What are your plans for World Fish Migration Day? You know, May 21, when people who care about rivers and fish around the world create celebrations along their river to honor the life of the river and the fish that move up and down it. There will be hundreds of celebrations on every continent in the world including the celebration of the Royal River in Yarmouth at Royal River Park.

People participating in Fish Migration Day in Yarmouth on the Royal River will be invited to consider the river as it has been, how it is now and what we can do for its health and well-being in the future. Opportunities to learn about the river will abound. Stories, speakers and guides will discuss life in and along it, people, plants and animals, from the days when the Wabanaki (meaning People of the Dawn, a people composed of many tribes), still here today, were caring for these lands, to the days of European settlements and industrialization to the postindustrial period of today.

I am particularly glad that John Bear Mitchell and Karyn Marden, members of the Wabanaki community, will be with us sharing their stories and knowledge. Native American spirituality and my own nature mystic Christianity teach me that the land, the waters and all forms of life are sacred.

I was introduced to this wisdom by John Waters, in his book “The Man Who Killed a Deer.” He tells a story of the Pueblo people of the American Southwest and their hunting ritual. When a hunter comes upon a deer, he acknowledges its sacredness and asks permission to take its life for the life of his people. He pledges to honor the deer with gratitude and the continuation of its sacred life in the life of the hunter and his tribe.

Europeans came to the shores of Maine, then a part of Massachusetts, to harvest the resources, cod, timber, whatever. Their rituals were spoken to an almighty God thought of as above them on a hierarchical ranking. What was harvested was below them. The worth of life below them was objectified as things, not sacred, and was calculated by what it provided them and theirs. This is the mindset that ultimately led to global warming. Of course, that was far beyond their horizon then.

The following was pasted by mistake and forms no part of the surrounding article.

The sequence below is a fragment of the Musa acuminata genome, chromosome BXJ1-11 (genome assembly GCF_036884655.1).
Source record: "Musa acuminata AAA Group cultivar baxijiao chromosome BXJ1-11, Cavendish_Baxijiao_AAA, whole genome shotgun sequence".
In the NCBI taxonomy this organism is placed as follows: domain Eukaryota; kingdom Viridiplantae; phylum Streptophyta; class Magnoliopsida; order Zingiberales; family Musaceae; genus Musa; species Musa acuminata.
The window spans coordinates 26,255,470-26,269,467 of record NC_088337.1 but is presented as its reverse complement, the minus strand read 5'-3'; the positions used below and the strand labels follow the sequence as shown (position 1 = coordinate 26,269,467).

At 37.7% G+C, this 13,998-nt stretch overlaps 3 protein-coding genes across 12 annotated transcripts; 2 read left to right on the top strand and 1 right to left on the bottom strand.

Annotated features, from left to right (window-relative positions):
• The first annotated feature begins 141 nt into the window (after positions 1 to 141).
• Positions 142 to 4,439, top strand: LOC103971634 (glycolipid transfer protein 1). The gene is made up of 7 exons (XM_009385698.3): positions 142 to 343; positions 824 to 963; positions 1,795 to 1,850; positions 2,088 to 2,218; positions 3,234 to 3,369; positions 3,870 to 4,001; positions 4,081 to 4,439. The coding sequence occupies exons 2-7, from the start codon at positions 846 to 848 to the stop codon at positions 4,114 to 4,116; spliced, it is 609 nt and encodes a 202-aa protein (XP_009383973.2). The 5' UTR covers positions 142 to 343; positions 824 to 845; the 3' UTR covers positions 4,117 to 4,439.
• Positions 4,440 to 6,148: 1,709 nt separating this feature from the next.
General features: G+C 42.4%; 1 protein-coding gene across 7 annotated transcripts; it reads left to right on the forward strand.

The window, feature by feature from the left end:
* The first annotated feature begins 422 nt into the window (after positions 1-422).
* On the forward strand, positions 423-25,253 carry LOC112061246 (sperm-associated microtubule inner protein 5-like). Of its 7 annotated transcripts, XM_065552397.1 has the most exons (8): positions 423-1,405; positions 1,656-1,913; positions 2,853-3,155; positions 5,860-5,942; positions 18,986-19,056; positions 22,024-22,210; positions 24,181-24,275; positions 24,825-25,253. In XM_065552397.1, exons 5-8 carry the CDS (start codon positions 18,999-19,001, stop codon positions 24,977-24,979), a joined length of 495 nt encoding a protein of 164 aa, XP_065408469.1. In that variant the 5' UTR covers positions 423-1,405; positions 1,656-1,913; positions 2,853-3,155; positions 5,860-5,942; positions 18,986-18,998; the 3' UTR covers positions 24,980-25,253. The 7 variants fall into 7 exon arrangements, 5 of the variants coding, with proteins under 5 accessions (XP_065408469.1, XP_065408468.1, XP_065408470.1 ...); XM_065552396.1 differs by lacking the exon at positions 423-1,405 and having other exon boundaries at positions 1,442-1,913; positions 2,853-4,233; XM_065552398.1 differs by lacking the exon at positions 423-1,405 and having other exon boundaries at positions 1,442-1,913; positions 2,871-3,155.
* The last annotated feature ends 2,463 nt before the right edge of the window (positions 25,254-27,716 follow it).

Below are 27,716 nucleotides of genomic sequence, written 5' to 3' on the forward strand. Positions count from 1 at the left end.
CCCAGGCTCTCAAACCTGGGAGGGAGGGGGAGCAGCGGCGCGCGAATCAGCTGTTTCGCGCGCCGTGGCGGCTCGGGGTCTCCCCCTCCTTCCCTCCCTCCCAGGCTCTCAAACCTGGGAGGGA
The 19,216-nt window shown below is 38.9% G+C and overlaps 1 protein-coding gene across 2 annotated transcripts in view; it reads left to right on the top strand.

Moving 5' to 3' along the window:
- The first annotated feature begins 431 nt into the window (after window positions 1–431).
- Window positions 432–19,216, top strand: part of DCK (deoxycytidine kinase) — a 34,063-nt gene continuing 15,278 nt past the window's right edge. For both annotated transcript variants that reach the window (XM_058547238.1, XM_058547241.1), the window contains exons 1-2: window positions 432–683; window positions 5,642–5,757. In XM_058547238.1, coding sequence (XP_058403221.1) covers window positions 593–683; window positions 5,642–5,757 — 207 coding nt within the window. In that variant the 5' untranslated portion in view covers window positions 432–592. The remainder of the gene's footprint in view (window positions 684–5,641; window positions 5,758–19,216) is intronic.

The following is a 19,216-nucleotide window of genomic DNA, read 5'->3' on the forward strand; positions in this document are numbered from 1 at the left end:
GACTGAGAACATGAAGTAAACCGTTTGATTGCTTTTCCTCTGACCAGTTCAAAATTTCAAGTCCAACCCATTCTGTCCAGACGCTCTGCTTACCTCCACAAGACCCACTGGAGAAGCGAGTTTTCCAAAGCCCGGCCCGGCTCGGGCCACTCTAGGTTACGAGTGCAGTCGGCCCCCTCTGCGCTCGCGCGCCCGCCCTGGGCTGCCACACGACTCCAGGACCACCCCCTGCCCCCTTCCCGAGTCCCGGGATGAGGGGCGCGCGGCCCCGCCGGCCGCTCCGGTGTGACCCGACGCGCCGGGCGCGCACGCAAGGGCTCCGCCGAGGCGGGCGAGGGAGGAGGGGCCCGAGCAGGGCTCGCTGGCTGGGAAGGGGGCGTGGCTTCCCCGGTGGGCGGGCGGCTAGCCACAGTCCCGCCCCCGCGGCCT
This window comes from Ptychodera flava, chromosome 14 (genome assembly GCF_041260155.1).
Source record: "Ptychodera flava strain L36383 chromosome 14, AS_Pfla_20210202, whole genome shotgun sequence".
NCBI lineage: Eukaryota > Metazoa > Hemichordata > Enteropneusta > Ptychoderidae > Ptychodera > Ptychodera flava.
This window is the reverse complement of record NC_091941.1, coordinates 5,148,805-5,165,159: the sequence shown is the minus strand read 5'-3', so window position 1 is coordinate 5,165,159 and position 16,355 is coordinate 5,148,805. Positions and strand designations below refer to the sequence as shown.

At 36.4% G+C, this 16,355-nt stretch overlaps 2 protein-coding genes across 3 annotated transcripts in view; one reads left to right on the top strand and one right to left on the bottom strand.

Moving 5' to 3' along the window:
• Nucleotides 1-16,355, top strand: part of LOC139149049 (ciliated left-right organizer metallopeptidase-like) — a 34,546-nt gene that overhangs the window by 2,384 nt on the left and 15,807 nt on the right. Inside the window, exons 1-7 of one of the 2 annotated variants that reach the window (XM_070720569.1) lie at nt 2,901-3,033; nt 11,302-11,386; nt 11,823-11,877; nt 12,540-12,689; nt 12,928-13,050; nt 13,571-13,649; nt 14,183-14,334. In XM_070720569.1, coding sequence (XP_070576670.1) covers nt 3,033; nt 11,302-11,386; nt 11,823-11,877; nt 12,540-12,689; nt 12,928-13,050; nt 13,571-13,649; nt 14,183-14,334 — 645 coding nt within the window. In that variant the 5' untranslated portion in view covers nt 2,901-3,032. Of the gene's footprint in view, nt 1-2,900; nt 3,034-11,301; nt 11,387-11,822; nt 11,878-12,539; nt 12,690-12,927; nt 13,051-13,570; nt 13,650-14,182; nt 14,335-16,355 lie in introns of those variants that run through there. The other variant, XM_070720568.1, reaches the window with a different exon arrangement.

In addition to Wabanaki spokespersons sharing stories and knowledge, Katie Worthing of the Yarmouth Historical Society will conduct a tour of the bones of industrialization to be found on the river today. She will tell how the town as we know it grew around industrialization and where industrialization went when it left. Landis Hudson of Maine Rivers will conduct a tour of the river today, its dams, their fish ladders that don’t work and consider, with you, what the river would be if fish could migrate on it today.

Yarmouth’s Merrill Memorial Library will have books about rivers for children. Classes from Yarmouth schools and North Yarmouth Academy will have tables to show you what they have been studying about the river. Environmental groups will be there to tell of their work.

Inland Fisheries and Wildlife will release 600 brown trout, half below the Elm Street dam and half below the Bridge Street dam. There will be 50 fishing poles for kids and people to help bait the hooks and conduct a catch and release learning project. Trout Unlimited will conduct a class in fly fishing for the first eight Yarmouth area women who sign up by calling Maura Halkiotis at 841-3327. There will be canoe rides and food, face painting and music.

What time and why? From 10 a.m. to 2 p.m. Saturday, May 21, answers the first question. The reason for the event is summarized in our working sheet: 1) To connect people to the Royal River, past present and future. 2) To raise awareness and caring for the river’s life – fish, plants, recreation and state of health. 3) To provide entertainment, education and fun for all ages.

Finally, why is this a column on the Religion and Values page of today’s paper? Because I am convinced that, as we come to understand the Earth and all life upon it as sacred, we will not only ask how the river can serve our lives but how can we serve the life of the river. When we grow in spirit to ask that question instinctively, we will be on the road away from environmental degradation and global warming.

Bill Gregory is an author and retired UCC minister. He can be contacted at: [email protected]